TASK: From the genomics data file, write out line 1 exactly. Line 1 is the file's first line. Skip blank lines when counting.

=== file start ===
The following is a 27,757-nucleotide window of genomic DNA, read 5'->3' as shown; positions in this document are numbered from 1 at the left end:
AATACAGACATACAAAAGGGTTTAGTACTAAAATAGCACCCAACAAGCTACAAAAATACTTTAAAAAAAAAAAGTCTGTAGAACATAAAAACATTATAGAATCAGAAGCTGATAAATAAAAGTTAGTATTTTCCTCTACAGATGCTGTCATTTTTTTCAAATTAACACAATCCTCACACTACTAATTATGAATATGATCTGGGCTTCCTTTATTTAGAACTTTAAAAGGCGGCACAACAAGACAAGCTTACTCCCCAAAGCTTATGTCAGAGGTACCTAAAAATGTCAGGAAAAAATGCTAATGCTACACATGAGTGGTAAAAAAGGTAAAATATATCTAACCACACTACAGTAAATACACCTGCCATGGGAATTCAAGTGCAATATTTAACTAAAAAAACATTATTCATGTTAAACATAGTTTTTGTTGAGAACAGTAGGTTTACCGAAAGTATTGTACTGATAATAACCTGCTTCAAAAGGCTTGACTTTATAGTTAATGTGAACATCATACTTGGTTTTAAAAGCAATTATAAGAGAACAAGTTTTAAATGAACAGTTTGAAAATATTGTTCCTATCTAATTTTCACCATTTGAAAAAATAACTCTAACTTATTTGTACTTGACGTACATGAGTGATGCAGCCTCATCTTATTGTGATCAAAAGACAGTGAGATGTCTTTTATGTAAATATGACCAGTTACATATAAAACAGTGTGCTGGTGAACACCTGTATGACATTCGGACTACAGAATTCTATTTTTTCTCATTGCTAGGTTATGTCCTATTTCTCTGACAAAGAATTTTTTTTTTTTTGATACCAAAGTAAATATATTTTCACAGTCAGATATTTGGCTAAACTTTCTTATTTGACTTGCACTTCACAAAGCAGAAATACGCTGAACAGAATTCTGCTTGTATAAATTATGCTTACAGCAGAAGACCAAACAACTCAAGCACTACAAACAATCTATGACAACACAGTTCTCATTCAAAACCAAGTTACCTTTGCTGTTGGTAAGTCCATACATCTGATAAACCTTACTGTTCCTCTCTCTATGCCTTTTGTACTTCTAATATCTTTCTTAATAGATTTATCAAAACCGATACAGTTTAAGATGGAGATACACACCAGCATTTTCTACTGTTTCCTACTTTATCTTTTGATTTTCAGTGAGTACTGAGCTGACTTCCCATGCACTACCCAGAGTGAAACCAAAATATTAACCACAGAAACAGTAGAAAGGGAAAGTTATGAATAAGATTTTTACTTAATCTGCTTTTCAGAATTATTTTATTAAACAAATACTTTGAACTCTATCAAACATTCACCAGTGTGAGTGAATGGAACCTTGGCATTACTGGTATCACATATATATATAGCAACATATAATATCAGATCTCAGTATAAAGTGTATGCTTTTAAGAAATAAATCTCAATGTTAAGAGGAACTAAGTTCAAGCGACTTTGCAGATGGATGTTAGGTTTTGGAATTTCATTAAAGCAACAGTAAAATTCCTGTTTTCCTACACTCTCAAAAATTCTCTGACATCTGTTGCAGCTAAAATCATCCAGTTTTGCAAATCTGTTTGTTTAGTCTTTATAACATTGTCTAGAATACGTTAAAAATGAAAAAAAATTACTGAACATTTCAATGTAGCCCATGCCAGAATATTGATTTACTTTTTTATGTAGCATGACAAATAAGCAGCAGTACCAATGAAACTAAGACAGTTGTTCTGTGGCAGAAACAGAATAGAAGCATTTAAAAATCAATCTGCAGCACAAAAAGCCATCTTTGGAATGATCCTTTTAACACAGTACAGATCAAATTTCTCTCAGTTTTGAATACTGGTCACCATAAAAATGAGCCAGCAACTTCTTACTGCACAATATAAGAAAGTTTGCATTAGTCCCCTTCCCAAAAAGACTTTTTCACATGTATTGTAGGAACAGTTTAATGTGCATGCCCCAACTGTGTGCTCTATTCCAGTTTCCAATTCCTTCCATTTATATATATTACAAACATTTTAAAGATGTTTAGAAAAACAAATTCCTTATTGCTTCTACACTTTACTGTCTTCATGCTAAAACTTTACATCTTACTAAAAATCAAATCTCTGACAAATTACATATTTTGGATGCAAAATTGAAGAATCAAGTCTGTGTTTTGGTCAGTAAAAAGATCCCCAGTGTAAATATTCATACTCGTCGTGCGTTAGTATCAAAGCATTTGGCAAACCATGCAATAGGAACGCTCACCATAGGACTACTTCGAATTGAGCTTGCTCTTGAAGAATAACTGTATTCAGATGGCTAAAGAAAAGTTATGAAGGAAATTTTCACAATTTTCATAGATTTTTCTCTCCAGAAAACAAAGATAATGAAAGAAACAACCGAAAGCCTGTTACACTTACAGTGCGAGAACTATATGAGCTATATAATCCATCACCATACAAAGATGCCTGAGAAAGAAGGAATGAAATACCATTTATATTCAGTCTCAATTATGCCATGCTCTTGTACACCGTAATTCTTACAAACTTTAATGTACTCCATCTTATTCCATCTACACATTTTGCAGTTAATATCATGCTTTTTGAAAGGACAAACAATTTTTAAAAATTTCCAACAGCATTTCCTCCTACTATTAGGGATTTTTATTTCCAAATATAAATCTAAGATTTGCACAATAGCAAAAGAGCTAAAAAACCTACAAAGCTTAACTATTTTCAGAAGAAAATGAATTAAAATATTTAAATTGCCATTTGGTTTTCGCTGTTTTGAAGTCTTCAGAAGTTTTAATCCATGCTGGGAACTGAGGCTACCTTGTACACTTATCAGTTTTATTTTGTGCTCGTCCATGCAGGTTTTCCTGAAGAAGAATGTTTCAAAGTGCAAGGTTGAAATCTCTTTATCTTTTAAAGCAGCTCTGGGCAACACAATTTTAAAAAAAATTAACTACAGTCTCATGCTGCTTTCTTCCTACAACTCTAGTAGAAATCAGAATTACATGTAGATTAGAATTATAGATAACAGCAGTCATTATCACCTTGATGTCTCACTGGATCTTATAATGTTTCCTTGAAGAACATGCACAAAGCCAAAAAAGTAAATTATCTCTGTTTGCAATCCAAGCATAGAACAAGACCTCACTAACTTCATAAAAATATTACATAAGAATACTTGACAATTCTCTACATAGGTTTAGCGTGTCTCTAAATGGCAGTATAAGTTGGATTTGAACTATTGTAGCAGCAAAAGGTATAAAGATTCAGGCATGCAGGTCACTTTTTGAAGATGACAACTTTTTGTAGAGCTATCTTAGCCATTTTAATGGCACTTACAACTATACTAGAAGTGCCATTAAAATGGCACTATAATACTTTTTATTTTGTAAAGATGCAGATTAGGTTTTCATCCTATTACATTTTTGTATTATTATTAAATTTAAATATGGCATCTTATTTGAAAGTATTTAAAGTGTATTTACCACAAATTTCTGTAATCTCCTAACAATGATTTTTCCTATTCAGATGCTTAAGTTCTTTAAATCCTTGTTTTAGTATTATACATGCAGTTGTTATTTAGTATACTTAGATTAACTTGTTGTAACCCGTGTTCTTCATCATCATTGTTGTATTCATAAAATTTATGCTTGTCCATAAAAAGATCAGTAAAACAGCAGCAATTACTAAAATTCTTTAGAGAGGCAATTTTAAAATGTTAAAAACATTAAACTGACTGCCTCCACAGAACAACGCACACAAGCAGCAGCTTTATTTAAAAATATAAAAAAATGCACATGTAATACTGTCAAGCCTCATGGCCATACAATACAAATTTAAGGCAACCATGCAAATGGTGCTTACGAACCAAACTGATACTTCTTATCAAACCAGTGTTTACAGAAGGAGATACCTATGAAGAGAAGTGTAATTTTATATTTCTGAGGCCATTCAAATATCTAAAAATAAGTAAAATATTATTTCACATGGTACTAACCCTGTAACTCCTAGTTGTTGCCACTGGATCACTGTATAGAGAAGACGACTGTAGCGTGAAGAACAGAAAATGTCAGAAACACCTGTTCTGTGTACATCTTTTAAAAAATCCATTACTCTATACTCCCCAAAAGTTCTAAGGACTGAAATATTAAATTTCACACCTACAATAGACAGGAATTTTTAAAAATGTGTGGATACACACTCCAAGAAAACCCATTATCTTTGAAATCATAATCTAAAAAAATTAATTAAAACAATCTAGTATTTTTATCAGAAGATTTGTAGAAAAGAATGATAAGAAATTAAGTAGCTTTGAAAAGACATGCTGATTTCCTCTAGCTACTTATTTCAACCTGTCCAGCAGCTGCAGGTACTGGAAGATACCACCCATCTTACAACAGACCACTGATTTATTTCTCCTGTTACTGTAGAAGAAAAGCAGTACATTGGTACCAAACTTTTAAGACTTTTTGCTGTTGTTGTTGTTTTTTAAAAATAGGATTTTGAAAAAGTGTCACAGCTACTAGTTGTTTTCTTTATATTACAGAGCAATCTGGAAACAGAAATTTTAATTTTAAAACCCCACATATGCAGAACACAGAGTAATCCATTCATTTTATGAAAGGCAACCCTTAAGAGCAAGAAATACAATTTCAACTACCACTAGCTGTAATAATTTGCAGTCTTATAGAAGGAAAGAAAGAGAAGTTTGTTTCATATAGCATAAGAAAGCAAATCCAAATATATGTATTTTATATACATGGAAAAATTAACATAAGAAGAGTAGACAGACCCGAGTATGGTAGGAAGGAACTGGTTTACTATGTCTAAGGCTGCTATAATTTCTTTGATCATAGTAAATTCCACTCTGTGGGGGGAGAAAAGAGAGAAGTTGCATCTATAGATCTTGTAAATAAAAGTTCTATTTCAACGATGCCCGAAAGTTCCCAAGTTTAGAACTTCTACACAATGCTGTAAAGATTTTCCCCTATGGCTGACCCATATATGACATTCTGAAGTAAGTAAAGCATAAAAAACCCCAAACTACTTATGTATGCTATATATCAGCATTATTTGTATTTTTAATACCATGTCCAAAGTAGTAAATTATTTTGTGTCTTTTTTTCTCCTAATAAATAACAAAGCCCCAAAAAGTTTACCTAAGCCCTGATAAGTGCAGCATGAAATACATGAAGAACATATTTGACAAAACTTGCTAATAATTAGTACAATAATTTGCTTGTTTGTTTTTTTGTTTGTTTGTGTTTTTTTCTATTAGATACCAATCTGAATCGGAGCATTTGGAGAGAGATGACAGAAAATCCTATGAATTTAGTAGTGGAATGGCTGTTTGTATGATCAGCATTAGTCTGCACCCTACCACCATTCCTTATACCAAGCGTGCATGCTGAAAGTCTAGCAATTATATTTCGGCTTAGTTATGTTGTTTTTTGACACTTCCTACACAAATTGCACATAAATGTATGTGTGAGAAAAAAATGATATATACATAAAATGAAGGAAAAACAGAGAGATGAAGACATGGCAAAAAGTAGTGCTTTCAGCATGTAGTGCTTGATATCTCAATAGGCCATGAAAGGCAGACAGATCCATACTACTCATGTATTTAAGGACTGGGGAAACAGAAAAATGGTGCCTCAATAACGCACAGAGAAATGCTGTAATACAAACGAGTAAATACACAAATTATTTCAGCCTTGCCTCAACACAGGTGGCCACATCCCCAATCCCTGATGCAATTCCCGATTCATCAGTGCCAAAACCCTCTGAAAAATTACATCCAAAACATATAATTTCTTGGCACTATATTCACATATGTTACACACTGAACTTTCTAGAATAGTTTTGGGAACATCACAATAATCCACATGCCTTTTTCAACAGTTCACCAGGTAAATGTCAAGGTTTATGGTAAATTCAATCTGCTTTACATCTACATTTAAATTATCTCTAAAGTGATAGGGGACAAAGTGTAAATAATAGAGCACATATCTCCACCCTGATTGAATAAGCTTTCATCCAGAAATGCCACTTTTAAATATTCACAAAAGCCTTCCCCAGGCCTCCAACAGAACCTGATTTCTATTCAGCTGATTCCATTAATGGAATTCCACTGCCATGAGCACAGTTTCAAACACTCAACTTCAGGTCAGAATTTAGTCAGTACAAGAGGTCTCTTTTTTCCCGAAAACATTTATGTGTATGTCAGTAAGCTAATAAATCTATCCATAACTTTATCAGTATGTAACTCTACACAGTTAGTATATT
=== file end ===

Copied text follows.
The following is a 27,757-nucleotide window of genomic DNA, read 5'->3' as shown; positions in this document are numbered from 1 at the left end: